The work was part of the exhibition "Earth Art" at Cornell University's Johnson Museum of Art, curated by Willoughby Sharp, which was decisive in shaping the public perception of Land Art as it included the works of Robert Smithson and Richard Long. Important names of a newer generation of artists such as Gordon Matta-Clark and Louise Lawler were amongst the students that helped installing the show. Haacke was not only working with plants at this time but animals too, a period that he refers to as his 'Franciscan phase' - referring to Saint Francis, known as the protector of the animals. With time though, Haacke's works moved in a different direction soon after, away from the grand landscapes of the other artists included and towards the more self-contained political gallery pieces that he is best known for.
Shapolsky et al. Manhattan Real Estate Holdings is a political work comprising of photographs and photocopied documents displaying slumlord Harry Shapolsky's real estate holdings. The work includes over 140 photographs of buildings in Harlem and the Lower East Side, alongside text detailing how Shapolsky obscured his ownership through dummy corporations and companies 'owned' by family members. The piece culminated in two maps showing the extent of his property empire across New York. Remarkably, the work was entirely based on content open to the public, with the data collected by the artist from the public record.
Formally, Shapolsky et al. Manhattan Real Estate Holdings is innovative and engaging in its presentation of this data. The immensity of its collection of texts, diagrams, and photographs, all equally framed and displayed side by side resemble works from Joseph Kosuth and Hanne Darboven. At first glance the work is monumental in scale and arrangement but begs close reading of the information displayed. Like Minimalist works that succeed through the relation of the object to the beholder, Haacke invites and provokes a changing relationship between the reader and what is being read. The viewers move close, step back to take it all in, and crane to read individual lines of text. Haacke used this engagement politically, aiming at an increase in political awareness and attempting to provoke social change. As stated by scholar Rosalyn Deutsche, Haacke challenged "the prevailing dogma that works of art are self-contained entities." In this way, Shapolsky et al. Manhattan Real Estate Holdings blends art with life and social justice. Some critics have argued that Shapolsky et al. Manhattan Real Estate Holdings is more investigative journalism than art, but this ambiguity is what makes the work unique and noteworthy.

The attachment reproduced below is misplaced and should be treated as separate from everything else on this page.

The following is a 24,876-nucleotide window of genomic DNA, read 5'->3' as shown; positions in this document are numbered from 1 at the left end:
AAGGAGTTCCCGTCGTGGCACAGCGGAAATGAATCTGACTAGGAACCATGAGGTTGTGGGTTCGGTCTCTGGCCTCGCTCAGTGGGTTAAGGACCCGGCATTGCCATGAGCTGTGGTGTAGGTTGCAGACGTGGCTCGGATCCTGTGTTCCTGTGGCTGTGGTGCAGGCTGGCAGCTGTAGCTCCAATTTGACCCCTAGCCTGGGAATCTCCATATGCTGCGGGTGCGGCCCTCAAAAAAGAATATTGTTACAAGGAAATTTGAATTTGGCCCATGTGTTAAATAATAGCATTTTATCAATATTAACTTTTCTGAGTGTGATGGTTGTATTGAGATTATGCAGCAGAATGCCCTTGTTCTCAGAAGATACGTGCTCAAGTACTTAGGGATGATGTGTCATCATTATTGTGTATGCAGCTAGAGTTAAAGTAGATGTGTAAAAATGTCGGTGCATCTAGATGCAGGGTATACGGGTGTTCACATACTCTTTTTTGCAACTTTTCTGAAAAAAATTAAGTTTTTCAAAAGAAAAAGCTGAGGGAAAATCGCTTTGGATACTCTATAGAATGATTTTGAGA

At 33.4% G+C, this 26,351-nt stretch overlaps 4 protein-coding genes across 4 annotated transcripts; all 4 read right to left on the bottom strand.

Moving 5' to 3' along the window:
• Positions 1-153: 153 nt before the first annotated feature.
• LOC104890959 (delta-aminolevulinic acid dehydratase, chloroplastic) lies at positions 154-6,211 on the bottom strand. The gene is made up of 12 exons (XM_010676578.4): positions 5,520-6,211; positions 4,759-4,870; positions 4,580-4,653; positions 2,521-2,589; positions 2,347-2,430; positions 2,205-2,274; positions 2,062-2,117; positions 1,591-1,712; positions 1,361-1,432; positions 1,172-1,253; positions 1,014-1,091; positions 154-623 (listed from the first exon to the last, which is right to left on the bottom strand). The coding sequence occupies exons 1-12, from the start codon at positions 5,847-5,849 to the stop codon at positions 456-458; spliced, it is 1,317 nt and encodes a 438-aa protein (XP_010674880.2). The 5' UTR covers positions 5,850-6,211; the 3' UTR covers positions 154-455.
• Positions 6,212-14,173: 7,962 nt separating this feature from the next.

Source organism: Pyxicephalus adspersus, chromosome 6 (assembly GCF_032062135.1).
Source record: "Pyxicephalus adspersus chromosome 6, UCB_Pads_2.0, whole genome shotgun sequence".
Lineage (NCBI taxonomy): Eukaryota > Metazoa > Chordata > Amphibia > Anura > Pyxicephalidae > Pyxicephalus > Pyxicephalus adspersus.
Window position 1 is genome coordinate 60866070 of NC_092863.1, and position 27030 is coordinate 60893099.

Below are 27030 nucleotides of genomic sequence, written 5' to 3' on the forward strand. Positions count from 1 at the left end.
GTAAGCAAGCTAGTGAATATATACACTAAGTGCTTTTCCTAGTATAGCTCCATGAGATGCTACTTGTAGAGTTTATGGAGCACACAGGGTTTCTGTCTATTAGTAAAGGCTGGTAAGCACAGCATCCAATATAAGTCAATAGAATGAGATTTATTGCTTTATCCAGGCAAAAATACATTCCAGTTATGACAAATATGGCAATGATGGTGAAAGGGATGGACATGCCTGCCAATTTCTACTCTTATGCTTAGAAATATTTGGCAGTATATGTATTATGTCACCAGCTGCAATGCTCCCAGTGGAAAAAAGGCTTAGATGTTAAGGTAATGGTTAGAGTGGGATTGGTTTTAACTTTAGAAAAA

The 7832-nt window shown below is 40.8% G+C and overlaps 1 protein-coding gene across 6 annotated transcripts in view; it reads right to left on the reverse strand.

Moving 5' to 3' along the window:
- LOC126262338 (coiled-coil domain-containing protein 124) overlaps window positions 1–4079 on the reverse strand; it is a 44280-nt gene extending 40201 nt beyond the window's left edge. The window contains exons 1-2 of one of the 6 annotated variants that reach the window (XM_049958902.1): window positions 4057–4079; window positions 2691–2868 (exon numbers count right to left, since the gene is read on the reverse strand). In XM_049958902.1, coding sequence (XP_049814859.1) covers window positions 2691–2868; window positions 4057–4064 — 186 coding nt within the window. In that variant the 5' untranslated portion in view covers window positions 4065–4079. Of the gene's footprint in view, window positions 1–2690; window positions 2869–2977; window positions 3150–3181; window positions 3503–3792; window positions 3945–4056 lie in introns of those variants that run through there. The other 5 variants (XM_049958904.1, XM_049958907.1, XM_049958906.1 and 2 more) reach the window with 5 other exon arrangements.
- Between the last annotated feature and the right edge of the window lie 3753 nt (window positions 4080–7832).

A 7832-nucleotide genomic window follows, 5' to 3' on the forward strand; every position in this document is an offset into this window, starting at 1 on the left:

The work led to the cancelation of Haacke's show at the Guggenheim, as well as the dismissal of its curator. Art world rumors suggested that Shapolsky was related to one of the Guggenheim's board members, although this was never proved. Regarding the episode, museum director Thomas Messer wrote in a letter to the artist that the institution's policies ''exclude active engagement towards social and political ends.'' In a newspaper interview Messer similarly defended himself by saying: "I'm all for exposing slumlords, but I don't believe the museum is the proper place to do it." Haacke spent the next 12 years without selling or showing his work in American museums.